If you thought the Rolling Stone article that got Gen. Stanley McChrystal fired was damning, you ain’t seen nothin’ yet. Get a load of some of these nuggets:
- Neither Richard Holbrooke, the special advisor for Afghanistan and Pakistan, nor retired Lt. Gen. Doug Lute, the White House “war czar,” believe in the current U.S. war strategy. Woodward quotes Holbrooke saying flatly “it can’t work”; Lute apparently said that the Afghan strategy review didn’t “add up” to the course the president ultimately chose. For his part, Vice President Joe Biden is quoted calling Holbrooke “the most egotistical bastard I’ve ever met.”
- Afghan President Hamid Karzai has apparently been diagnosed with manic depression and is treating his condition with drugs (though perhaps not opium, as suggested some months back by the ousted U.N. diplomat Peter Galbraith). Woodward quotes Karl Eikenberry, the U.S. ambassador, as saying, “He’s on his meds, he’s off his meds.” That’ll go over well in Kabul.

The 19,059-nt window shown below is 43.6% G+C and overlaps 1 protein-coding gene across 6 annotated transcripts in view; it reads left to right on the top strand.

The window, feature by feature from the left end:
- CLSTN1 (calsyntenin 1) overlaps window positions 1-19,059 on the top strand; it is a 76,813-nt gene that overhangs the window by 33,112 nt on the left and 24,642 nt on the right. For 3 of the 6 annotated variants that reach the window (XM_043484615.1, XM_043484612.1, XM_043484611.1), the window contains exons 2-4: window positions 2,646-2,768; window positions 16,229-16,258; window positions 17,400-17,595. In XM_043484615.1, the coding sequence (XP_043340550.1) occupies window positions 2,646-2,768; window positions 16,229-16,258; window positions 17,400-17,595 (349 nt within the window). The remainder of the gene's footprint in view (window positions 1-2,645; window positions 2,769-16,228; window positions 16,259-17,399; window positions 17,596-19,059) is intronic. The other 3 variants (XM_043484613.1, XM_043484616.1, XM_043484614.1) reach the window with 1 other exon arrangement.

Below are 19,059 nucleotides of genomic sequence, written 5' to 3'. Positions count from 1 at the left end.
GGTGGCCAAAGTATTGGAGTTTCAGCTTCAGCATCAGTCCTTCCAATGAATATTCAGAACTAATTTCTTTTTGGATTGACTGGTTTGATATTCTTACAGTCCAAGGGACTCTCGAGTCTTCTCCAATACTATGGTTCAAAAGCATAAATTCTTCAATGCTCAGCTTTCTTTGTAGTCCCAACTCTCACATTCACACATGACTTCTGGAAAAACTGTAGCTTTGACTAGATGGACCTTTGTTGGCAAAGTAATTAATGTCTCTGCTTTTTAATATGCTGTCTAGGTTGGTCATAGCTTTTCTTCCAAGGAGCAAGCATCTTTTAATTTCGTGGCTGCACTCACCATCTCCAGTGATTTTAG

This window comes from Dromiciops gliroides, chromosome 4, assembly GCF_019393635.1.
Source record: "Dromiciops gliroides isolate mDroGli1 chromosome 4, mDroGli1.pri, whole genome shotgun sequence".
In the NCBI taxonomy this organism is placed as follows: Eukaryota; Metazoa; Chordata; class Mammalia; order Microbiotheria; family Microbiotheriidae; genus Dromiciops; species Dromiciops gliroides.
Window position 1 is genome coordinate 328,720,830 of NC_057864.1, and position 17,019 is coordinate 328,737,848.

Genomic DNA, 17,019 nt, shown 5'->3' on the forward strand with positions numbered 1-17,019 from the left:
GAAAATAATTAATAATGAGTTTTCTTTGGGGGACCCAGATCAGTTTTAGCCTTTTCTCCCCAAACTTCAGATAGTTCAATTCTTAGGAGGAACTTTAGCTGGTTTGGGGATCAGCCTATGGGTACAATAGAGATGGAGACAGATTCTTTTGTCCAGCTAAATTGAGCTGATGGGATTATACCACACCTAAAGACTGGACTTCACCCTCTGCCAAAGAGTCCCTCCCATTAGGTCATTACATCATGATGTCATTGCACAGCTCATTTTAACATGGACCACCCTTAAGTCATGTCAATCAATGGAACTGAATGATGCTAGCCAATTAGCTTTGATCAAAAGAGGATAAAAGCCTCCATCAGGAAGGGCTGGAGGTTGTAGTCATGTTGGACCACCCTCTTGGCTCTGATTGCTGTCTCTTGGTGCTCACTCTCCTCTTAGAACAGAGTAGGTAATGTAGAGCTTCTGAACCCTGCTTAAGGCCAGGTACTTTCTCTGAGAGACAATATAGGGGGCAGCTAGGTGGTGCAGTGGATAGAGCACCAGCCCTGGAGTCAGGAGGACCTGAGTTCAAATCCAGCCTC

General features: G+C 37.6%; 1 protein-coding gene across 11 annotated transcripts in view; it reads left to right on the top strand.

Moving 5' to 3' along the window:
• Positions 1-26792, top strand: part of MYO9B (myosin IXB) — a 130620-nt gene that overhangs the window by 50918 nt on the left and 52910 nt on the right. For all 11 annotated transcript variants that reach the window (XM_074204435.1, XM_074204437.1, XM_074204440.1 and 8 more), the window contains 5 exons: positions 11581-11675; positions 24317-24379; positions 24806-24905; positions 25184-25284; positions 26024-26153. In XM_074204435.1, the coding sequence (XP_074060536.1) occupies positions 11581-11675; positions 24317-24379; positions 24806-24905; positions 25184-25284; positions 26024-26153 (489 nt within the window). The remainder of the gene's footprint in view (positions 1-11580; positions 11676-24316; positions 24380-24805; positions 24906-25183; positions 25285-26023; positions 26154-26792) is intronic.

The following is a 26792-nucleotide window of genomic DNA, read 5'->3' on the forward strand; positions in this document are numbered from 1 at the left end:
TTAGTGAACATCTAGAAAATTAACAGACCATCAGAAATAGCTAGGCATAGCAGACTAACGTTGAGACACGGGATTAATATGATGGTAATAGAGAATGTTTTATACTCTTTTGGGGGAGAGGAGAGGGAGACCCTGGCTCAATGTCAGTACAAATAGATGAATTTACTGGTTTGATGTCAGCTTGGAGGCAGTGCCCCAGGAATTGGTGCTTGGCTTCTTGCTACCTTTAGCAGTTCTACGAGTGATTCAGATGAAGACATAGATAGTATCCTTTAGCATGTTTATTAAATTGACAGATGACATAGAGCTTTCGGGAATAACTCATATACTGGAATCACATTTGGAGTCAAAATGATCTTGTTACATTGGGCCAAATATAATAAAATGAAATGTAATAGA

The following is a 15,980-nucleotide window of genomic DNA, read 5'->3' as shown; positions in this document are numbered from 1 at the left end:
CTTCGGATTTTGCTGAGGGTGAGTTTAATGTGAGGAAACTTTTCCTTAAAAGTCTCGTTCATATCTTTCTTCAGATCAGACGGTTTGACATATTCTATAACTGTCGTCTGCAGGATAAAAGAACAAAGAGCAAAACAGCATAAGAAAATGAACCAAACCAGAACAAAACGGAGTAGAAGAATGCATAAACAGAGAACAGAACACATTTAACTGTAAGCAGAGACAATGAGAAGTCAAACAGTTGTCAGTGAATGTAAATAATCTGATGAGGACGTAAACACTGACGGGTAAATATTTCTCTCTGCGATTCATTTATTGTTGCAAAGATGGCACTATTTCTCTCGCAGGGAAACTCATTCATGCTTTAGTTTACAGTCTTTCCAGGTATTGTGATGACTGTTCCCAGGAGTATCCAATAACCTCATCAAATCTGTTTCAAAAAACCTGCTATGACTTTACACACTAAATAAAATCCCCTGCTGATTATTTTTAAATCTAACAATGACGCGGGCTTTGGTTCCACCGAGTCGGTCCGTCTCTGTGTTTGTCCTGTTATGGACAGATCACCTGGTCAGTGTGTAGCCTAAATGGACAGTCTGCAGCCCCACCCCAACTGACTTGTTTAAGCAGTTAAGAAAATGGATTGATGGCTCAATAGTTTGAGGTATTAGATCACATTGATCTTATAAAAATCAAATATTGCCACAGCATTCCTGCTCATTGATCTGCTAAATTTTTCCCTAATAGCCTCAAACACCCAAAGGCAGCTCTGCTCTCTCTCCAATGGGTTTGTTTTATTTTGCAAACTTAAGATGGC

- Axelrod apparently asked Obama, “How could you trust Hillary?” when Clinton was being considered to be secretary of state.
- In comments that fall into the category of “true but not a good idea to say,” Obama tells Woodward, “We can absorb a terrorist attack. We’ll do everything we can to prevent it, but even a 9/11, even the biggest attack ever . . . we absorbed it and we are stronger.”
- Plenty of people have the knives out for national security advisor Jim Jones, who in turn rips unnamed presidential aides as “the water bugs,” “the Politburo,” “the Mafia,” and “the campaign set.” I’m not sure what he means by this or to whom he’s referring, but I have some educated guesses.
- Defense Secretary Bob Gates apparently doesn’t like Jones’s deputy, Tom Donilon, and thinks he would be a “disaster” as national security advisor. Gates was offended by a remark Donilon made about a general who isn’t named in the book. Meanwhile, Joint Chiefs Chairman Adm. Mike Mullen and Vice Chairman Gen. James Cartwright don’t trust one other — Cartwright worked closely with Biden on a proposal for a smaller Afghan surge force than was ultimately chosen.